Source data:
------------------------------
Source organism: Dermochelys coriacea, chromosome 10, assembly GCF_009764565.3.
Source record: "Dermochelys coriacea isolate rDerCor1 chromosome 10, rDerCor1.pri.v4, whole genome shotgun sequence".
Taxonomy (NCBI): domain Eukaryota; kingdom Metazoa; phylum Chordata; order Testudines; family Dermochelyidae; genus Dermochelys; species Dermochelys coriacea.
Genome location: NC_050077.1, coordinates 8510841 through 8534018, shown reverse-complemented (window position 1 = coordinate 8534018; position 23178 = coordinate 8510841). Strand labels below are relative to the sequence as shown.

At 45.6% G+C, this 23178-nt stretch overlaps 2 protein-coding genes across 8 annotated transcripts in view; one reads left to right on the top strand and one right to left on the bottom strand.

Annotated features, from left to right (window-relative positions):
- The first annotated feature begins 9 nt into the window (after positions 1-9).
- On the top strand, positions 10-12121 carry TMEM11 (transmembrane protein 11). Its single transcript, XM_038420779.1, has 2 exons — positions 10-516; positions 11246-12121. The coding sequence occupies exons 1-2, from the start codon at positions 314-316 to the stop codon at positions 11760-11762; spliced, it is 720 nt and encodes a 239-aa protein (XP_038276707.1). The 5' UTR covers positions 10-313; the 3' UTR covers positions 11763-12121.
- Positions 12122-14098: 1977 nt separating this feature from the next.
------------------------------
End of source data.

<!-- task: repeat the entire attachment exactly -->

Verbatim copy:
Source organism: Dermochelys coriacea, chromosome 10, assembly GCF_009764565.3.
Source record: "Dermochelys coriacea isolate rDerCor1 chromosome 10, rDerCor1.pri.v4, whole genome shotgun sequence".
Taxonomy (NCBI): domain Eukaryota; kingdom Metazoa; phylum Chordata; order Testudines; family Dermochelyidae; genus Dermochelys; species Dermochelys coriacea.
Genome location: NC_050077.1, coordinates 8510841 through 8534018, shown reverse-complemented (window position 1 = coordinate 8534018; position 23178 = coordinate 8510841). Strand labels below are relative to the sequence as shown.

At 45.6% G+C, this 23178-nt stretch overlaps 2 protein-coding genes across 8 annotated transcripts in view; one reads left to right on the top strand and one right to left on the bottom strand.

Annotated features, from left to right (window-relative positions):
- The first annotated feature begins 9 nt into the window (after positions 1-9).
- On the top strand, positions 10-12121 carry TMEM11 (transmembrane protein 11). Its single transcript, XM_038420779.1, has 2 exons — positions 10-516; positions 11246-12121. The coding sequence occupies exons 1-2, from the start codon at positions 314-316 to the stop codon at positions 11760-11762; spliced, it is 720 nt and encodes a 239-aa protein (XP_038276707.1). The 5' UTR covers positions 10-313; the 3' UTR covers positions 11763-12121.
- Positions 12122-14098: 1977 nt separating this feature from the next.